The problem is it is very likely that there are some circular dependencies
in the build tree -- which is why it was broken up to generation of all,
then build all, then link all in the first place.

With circular dependencies there's no real way to sort these dependencies
out without just running generation twice, but the first run will get a
bunch of errors for missing packages.

On Thu, Feb 14, 2019 at 12:38 PM Eric Noulard <>

> Le jeu. 14 févr. 2019 à 18:22, Timothy Wrona <> a
> écrit :
>> I have a collection of interdependent CMake projects (lots of legacy
>> code) that I want to convert to using CMake targets for linking. The code
>> is built in such a way that all projects run cmake generation, then all
>> projects build, then all projects link.
>> I would like to export a CMake target from one of the projects and link
>> to it in another, but the issue is the project I am exporting from runs its
>> cmake generation AFTER the project I am linking the target in. This causes
>> "find_package" to fail because the target has not been exported yet, but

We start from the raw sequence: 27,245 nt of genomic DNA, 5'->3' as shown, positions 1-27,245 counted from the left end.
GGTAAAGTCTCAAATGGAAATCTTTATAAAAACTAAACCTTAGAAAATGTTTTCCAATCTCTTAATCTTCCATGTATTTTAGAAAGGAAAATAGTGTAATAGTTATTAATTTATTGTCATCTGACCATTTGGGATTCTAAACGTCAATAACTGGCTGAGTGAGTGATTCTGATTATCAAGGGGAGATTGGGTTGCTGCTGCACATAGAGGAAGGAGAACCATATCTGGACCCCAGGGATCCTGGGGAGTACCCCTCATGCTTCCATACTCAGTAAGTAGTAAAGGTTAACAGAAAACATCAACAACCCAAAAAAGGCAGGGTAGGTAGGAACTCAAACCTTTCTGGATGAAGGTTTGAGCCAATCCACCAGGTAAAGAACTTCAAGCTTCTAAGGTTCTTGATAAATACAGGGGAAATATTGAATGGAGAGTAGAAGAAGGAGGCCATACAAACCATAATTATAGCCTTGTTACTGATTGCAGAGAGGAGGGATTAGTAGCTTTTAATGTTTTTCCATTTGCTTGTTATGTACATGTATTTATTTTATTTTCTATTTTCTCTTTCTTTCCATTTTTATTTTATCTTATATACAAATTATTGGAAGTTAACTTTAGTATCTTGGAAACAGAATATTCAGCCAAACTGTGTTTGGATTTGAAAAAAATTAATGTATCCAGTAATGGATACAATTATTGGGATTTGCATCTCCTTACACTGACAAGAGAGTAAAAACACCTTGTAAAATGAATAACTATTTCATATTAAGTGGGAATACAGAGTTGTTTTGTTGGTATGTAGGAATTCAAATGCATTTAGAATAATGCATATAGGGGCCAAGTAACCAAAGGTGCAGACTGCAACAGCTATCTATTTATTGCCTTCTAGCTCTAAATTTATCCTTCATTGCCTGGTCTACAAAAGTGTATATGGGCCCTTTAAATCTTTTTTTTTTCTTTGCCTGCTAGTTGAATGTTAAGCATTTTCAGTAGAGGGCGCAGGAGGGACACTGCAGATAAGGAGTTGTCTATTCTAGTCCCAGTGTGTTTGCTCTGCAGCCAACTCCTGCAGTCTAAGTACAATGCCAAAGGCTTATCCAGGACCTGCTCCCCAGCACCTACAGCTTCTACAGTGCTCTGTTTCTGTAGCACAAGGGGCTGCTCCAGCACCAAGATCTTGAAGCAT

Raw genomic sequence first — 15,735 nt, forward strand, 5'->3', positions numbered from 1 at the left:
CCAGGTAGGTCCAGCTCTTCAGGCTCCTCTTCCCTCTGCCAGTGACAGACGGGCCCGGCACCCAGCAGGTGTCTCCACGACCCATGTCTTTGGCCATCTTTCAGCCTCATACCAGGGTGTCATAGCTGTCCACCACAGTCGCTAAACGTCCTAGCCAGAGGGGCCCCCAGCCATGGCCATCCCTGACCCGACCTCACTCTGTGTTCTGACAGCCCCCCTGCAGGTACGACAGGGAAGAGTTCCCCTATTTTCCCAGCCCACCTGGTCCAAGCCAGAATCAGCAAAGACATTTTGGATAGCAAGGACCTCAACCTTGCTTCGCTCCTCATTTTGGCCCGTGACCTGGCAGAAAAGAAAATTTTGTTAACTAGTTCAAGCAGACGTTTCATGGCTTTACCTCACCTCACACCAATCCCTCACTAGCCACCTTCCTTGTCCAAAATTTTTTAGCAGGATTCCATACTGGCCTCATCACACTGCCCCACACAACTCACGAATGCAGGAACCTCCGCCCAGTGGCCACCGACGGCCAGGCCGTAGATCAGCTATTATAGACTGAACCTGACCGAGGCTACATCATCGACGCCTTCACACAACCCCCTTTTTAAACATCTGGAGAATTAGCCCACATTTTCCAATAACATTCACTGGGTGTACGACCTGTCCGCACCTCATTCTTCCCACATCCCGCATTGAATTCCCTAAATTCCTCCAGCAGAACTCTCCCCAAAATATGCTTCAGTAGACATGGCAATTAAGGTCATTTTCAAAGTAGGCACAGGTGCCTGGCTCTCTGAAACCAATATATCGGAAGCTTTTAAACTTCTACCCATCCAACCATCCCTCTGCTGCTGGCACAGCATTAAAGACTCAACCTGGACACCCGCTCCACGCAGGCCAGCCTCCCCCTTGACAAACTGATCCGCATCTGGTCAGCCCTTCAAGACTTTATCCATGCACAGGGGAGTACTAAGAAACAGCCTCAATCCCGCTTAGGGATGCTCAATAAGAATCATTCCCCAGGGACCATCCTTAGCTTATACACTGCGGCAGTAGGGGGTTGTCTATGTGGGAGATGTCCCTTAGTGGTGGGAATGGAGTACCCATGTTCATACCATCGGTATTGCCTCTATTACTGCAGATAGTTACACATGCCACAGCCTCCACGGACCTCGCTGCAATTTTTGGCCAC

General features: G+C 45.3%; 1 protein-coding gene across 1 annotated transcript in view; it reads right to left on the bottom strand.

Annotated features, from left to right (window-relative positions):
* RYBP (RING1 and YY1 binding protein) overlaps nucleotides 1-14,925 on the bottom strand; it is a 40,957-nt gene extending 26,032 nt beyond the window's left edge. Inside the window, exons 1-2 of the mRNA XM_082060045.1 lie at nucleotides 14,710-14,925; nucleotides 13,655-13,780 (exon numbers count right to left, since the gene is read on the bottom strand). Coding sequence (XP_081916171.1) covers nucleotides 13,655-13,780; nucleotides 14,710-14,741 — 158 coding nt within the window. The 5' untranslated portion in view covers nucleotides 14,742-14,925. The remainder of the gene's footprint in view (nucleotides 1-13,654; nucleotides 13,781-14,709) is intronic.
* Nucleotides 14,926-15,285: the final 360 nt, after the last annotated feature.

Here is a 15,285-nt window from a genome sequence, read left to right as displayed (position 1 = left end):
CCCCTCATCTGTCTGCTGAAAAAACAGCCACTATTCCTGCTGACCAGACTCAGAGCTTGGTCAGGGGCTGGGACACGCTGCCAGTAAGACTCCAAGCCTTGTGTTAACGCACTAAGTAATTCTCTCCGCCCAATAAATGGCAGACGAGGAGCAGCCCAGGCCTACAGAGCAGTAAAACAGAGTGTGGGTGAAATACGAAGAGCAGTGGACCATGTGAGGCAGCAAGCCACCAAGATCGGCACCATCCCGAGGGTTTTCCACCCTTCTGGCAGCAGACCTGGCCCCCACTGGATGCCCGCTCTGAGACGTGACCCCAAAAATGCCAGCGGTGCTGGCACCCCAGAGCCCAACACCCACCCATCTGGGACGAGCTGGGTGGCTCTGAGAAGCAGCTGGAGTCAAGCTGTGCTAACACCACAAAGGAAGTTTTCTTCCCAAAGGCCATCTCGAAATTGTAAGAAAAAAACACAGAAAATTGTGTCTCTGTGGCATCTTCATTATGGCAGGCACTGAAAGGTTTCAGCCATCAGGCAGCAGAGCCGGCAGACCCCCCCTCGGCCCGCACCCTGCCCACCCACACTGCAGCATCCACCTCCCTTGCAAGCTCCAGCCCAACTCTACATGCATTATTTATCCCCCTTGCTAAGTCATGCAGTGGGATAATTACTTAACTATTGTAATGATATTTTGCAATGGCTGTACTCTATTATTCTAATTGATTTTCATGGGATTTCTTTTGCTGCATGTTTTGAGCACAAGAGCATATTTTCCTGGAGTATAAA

>> realistically the exported target is not needed until link-time.
> This heavily depends on the target. Modern CMake target convey compile
> time information as well like compile flags, include directory etc...
> Can't you re-order the cmake generation order of your projects?
> If you [ever] have the graph dependency of your projects you may
> topologically sort them in order to avoid this issue and superbuild them in
> appropriate order.
>> Is there a way to delay "find_package" to not look for the package until
>> link-time?
> I don't think so.
>> At link-time the package will have been exported already and if
>> "find_package" was not called until then, it would be found successfully
>> and the target could be pulled in and linked to.
> But the build compile line options used to generate build system files are
> computed during CMake configuration/generation step.
> So I don't think what you ask is possible.
> --
> Eric

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